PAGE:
Collect old envelopes, stationary, note pads, calendars, cards. Add a variety of writing utensils such as regular pens, gel pens, pencils, colored pencils and markers. Add a sheet of one cent stamps to complete the box. These can be put in a shoe box that has been covered and decorated.
2. Nature Discovery Box
Collect a variety of nature items such as pine cones, acorns, interesting pods, bark, moss (if you can find it), leaves, shells, etc. Add a magnifying glass for close observation and a small journal to record their observations. Put in a box, decorated in a nature theme.
3. Sewing Box
Place an embroidery hoop, fabric that is loosely woven such as burlap (can be reclaimed from items already purchased that came in a burlap bag, then cut to fit the embroidery hoop), large blunt-tipped darning needles, fingerling weight yarn or embroidery thread in a wide variety of colors, and large buttons for sewing on, in a decorated box or basket.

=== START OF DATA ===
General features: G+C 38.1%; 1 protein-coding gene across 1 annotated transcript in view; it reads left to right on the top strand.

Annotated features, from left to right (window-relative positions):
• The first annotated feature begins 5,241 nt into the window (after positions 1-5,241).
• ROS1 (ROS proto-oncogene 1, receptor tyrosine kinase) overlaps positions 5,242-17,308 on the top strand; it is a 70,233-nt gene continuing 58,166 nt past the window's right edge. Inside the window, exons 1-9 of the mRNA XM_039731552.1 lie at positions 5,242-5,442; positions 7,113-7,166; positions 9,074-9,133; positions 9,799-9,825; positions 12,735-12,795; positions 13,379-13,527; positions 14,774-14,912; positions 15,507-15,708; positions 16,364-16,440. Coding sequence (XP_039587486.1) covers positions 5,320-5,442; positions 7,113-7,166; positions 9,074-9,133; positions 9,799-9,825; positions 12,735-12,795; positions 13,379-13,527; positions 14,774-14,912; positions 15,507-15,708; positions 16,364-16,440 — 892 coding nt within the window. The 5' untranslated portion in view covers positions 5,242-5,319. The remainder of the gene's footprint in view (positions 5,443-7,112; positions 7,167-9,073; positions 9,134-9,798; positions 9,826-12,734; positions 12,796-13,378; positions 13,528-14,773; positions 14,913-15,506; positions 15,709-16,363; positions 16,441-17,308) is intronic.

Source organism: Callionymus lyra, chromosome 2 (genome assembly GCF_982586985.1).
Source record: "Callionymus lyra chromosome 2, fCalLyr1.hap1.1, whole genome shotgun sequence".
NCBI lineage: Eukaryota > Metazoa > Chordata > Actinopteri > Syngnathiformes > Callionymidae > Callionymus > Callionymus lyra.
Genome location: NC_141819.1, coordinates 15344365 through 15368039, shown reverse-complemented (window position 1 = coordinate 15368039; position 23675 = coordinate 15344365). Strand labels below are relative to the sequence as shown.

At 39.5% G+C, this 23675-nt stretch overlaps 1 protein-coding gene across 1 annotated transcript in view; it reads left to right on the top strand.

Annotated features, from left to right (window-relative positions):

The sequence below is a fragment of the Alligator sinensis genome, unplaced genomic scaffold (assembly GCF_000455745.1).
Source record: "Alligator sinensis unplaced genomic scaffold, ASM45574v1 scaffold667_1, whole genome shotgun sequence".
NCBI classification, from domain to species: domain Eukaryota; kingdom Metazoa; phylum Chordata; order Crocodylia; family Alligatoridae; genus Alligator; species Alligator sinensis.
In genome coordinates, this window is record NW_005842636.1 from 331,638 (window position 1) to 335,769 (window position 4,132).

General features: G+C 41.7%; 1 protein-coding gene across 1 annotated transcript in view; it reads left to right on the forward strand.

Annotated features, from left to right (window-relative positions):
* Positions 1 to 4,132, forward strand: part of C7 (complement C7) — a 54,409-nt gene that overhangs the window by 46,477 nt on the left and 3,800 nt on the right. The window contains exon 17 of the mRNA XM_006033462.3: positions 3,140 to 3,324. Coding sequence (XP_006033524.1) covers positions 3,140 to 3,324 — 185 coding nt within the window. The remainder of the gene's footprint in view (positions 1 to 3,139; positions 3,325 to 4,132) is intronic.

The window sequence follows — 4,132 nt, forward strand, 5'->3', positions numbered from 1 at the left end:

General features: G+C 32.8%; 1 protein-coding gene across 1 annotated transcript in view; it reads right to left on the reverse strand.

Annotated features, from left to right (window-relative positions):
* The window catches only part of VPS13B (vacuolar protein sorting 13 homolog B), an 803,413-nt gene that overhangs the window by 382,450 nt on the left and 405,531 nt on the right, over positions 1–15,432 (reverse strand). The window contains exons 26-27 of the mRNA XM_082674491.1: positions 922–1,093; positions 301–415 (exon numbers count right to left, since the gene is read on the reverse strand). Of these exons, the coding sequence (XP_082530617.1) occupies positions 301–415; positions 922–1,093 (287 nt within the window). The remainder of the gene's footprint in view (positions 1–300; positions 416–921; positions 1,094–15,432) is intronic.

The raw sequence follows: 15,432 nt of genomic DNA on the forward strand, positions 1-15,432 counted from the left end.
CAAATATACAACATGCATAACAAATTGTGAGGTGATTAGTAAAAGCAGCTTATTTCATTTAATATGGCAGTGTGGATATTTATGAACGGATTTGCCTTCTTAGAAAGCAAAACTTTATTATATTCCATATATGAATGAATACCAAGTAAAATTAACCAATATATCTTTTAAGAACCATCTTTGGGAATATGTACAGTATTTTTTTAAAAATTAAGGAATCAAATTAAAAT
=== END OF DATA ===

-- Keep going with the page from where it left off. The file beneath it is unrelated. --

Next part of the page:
4. Construction Box
Gather a wide variety of small pieces of wood scraps and put in a sturdy wooden crate. Include a bottle of wood glue and some tempera paints and brushes.
Recommendations from Allegra and Talar for school age children
“Children of all ages love personalized, special activities tailor-made just for them. These activities can work for a range of ages and can be adjusted for the age of the child. My own girls love the activities that they can do together or with a parent, and love helping to create gifts for others. The coupon book is a great example of something children can make for their parents! Creative and original, these gifts are filled with love.” - Allegra Inganni